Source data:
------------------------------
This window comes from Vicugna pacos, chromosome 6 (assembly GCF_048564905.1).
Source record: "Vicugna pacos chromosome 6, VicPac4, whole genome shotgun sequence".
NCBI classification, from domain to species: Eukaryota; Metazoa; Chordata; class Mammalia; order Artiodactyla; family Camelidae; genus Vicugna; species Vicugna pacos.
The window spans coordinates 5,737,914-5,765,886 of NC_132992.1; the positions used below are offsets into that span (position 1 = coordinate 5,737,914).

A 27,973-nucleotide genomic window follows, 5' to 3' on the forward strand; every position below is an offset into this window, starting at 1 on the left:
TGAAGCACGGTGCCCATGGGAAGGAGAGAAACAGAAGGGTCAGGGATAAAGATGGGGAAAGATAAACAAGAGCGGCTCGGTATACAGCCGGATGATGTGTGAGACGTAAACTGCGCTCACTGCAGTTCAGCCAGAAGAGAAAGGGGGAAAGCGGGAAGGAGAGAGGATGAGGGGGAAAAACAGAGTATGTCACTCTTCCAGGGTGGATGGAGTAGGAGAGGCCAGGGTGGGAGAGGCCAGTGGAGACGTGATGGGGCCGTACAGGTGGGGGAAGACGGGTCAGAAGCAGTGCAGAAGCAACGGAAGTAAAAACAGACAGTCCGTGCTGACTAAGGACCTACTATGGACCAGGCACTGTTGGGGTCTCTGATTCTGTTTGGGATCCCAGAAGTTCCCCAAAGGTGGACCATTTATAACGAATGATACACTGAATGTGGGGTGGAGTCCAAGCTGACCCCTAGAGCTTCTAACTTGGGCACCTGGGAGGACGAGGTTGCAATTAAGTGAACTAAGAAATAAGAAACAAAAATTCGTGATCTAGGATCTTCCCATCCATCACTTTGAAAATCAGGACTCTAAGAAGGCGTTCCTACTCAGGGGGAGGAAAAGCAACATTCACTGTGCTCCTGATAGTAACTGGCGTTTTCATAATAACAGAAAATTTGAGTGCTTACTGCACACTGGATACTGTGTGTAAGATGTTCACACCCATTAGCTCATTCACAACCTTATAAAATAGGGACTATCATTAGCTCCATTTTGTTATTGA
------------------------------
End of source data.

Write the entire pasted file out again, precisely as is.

This window comes from Vicugna pacos, chromosome 6 (assembly GCF_048564905.1).
Source record: "Vicugna pacos chromosome 6, VicPac4, whole genome shotgun sequence".
NCBI classification, from domain to species: Eukaryota; Metazoa; Chordata; class Mammalia; order Artiodactyla; family Camelidae; genus Vicugna; species Vicugna pacos.
The window spans coordinates 5,737,914-5,765,886 of NC_132992.1; the positions used below are offsets into that span (position 1 = coordinate 5,737,914).

A 27,973-nucleotide genomic window follows, 5' to 3' on the forward strand; every position below is an offset into this window, starting at 1 on the left:
TGAAGCACGGTGCCCATGGGAAGGAGAGAAACAGAAGGGTCAGGGATAAAGATGGGGAAAGATAAACAAGAGCGGCTCGGTATACAGCCGGATGATGTGTGAGACGTAAACTGCGCTCACTGCAGTTCAGCCAGAAGAGAAAGGGGGAAAGCGGGAAGGAGAGAGGATGAGGGGGAAAAACAGAGTATGTCACTCTTCCAGGGTGGATGGAGTAGGAGAGGCCAGGGTGGGAGAGGCCAGTGGAGACGTGATGGGGCCGTACAGGTGGGGGAAGACGGGTCAGAAGCAGTGCAGAAGCAACGGAAGTAAAAACAGACAGTCCGTGCTGACTAAGGACCTACTATGGACCAGGCACTGTTGGGGTCTCTGATTCTGTTTGGGATCCCAGAAGTTCCCCAAAGGTGGACCATTTATAACGAATGATACACTGAATGTGGGGTGGAGTCCAAGCTGACCCCTAGAGCTTCTAACTTGGGCACCTGGGAGGACGAGGTTGCAATTAAGTGAACTAAGAAATAAGAAACAAAAATTCGTGATCTAGGATCTTCCCATCCATCACTTTGAAAATCAGGACTCTAAGAAGGCGTTCCTACTCAGGGGGAGGAAAAGCAACATTCACTGTGCTCCTGATAGTAACTGGCGTTTTCATAATAACAGAAAATTTGAGTGCTTACTGCACACTGGATACTGTGTGTAAGATGTTCACACCCATTAGCTCATTCACAACCTTATAAAATAGGGACTATCATTAGCTCCATTTTGTTATTGA